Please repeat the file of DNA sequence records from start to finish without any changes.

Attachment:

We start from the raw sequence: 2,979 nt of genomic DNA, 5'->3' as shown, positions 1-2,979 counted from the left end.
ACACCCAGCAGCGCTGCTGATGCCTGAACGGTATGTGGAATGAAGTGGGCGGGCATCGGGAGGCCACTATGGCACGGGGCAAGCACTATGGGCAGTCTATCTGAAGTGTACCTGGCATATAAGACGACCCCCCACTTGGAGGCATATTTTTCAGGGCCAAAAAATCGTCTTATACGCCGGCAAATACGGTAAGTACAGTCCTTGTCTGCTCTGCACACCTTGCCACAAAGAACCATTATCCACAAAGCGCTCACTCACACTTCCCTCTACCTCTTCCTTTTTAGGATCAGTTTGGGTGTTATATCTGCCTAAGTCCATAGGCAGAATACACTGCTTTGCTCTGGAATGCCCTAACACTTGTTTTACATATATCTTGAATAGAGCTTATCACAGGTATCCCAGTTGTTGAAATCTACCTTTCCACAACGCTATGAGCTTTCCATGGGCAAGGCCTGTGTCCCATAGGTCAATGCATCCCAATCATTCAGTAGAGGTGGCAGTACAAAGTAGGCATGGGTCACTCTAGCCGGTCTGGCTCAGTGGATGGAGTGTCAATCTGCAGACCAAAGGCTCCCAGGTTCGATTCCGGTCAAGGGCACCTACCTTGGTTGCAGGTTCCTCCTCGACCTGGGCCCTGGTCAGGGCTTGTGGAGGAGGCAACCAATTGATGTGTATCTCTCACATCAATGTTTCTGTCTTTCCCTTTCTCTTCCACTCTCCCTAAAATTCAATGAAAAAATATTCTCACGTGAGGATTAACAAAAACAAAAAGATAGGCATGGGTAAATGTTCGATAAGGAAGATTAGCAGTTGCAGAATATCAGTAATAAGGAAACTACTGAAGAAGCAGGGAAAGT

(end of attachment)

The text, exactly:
We start from the raw sequence: 2,979 nt of genomic DNA, 5'->3' as shown, positions 1-2,979 counted from the left end.
ACACCCAGCAGCGCTGCTGATGCCTGAACGGTATGTGGAATGAAGTGGGCGGGCATCGGGAGGCCACTATGGCACGGGGCAAGCACTATGGGCAGTCTATCTGAAGTGTACCTGGCATATAAGACGACCCCCCACTTGGAGGCATATTTTTCAGGGCCAAAAAATCGTCTTATACGCCGGCAAATACGGTAAGTACAGTCCTTGTCTGCTCTGCACACCTTGCCACAAAGAACCATTATCCACAAAGCGCTCACTCACACTTCCCTCTACCTCTTCCTTTTTAGGATCAGTTTGGGTGTTATATCTGCCTAAGTCCATAGGCAGAATACACTGCTTTGCTCTGGAATGCCCTAACACTTGTTTTACATATATCTTGAATAGAGCTTATCACAGGTATCCCAGTTGTTGAAATCTACCTTTCCACAACGCTATGAGCTTTCCATGGGCAAGGCCTGTGTCCCATAGGTCAATGCATCCCAATCATTCAGTAGAGGTGGCAGTACAAAGTAGGCATGGGTCACTCTAGCCGGTCTGGCTCAGTGGATGGAGTGTCAATCTGCAGACCAAAGGCTCCCAGGTTCGATTCCGGTCAAGGGCACCTACCTTGGTTGCAGGTTCCTCCTCGACCTGGGCCCTGGTCAGGGCTTGTGGAGGAGGCAACCAATTGATGTGTATCTCTCACATCAATGTTTCTGTCTTTCCCTTTCTCTTCCACTCTCCCTAAAATTCAATGAAAAAATATTCTCACGTGAGGATTAACAAAAACAAAAAGATAGGCATGGGTAAATGTTCGATAAGGAAGATTAGCAGTTGCAGAATATCAGTAATAAGGAAACTACTGAAGAAGCAGGGAAAGT